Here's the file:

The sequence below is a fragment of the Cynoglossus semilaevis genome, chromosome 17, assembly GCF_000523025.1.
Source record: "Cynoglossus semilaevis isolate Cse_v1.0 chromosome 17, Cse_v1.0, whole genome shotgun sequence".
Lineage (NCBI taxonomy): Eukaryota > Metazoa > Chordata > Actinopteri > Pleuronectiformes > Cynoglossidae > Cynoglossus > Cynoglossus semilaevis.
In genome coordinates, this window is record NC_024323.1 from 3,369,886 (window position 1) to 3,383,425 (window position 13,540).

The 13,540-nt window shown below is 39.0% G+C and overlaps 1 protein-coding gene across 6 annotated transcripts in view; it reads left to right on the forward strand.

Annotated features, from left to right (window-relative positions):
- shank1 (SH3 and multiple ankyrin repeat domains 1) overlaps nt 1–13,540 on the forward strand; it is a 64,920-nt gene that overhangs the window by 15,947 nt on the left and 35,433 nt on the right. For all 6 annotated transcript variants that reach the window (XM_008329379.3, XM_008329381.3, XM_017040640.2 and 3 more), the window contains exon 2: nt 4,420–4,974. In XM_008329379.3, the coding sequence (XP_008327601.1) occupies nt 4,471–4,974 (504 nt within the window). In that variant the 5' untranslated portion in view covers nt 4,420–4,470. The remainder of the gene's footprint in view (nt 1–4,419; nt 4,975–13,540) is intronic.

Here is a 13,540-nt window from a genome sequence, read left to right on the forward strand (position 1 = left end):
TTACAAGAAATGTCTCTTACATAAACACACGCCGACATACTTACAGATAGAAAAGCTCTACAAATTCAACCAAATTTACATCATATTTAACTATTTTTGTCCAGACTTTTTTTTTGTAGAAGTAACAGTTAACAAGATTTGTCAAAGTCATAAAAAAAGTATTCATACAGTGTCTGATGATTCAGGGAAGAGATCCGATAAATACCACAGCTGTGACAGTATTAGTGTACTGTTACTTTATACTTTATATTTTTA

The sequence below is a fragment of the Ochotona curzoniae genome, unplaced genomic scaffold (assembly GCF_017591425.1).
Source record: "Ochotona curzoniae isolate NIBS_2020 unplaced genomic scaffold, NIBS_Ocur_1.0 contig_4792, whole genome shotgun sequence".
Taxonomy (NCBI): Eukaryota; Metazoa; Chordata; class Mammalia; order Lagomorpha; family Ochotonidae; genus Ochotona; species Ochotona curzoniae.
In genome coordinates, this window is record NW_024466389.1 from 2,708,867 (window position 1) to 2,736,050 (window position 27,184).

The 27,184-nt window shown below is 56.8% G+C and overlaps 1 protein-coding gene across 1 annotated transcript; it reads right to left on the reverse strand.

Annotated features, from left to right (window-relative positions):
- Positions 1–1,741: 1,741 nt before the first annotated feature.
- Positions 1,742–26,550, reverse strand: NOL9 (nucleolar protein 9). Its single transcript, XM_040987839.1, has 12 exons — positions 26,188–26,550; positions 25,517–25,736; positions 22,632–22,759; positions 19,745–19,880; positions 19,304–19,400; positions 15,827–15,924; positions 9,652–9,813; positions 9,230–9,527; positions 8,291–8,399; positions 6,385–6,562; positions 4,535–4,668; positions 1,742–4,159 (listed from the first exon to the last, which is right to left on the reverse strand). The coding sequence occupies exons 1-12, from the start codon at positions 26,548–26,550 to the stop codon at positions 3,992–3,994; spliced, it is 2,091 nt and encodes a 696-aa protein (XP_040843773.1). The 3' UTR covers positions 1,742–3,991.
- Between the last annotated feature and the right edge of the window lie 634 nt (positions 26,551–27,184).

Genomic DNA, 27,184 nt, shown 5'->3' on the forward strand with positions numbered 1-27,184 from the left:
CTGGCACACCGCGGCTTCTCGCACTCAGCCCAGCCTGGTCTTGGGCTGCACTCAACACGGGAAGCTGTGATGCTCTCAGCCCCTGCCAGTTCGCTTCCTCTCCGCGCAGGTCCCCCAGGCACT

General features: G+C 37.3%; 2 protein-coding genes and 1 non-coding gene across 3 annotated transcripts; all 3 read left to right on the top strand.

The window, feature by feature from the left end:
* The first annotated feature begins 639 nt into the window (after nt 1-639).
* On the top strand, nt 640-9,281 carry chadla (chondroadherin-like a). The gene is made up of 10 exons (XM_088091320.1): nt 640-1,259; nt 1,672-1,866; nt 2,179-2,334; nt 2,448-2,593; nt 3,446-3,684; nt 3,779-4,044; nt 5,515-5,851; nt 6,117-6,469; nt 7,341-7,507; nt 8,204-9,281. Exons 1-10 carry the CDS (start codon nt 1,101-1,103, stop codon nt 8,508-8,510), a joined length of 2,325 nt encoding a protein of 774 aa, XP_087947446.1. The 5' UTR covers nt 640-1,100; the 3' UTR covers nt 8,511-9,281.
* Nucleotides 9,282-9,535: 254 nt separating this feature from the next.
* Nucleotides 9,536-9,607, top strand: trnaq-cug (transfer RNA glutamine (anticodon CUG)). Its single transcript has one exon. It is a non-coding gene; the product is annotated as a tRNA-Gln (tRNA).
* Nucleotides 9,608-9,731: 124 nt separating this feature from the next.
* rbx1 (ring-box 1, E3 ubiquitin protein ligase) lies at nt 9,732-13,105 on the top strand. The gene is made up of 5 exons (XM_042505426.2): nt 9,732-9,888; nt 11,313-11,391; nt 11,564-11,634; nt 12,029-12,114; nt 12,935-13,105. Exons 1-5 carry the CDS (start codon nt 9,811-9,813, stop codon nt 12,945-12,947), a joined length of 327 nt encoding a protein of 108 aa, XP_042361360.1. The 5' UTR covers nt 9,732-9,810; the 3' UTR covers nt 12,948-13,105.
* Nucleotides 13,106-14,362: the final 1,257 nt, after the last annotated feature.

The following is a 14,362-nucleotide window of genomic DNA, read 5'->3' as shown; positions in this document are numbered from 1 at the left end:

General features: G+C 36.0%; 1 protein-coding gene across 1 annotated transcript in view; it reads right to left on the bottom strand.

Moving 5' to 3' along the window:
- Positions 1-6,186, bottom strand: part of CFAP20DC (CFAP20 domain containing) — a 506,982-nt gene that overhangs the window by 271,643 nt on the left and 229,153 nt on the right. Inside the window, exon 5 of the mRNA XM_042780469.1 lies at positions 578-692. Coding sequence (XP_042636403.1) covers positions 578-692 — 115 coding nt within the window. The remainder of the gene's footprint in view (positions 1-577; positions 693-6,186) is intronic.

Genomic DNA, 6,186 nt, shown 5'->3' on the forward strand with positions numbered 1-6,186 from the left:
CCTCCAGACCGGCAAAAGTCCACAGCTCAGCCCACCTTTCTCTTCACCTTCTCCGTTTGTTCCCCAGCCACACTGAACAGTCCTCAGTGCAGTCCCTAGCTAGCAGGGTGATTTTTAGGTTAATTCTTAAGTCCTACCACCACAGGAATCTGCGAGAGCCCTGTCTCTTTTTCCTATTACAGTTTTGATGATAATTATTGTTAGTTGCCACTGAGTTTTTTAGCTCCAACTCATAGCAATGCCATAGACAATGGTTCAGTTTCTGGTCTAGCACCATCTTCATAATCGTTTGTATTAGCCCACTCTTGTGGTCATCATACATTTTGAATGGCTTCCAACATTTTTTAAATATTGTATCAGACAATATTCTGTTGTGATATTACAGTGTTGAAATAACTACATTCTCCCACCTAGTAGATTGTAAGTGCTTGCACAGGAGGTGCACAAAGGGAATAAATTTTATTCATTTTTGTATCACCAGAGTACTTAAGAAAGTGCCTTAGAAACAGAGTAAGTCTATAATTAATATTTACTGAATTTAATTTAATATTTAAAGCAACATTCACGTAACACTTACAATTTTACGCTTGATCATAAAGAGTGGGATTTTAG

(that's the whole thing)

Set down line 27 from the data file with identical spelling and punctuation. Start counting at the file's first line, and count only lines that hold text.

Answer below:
* Nucleotides 9,608-9,731: 124 nt separating this feature from the next.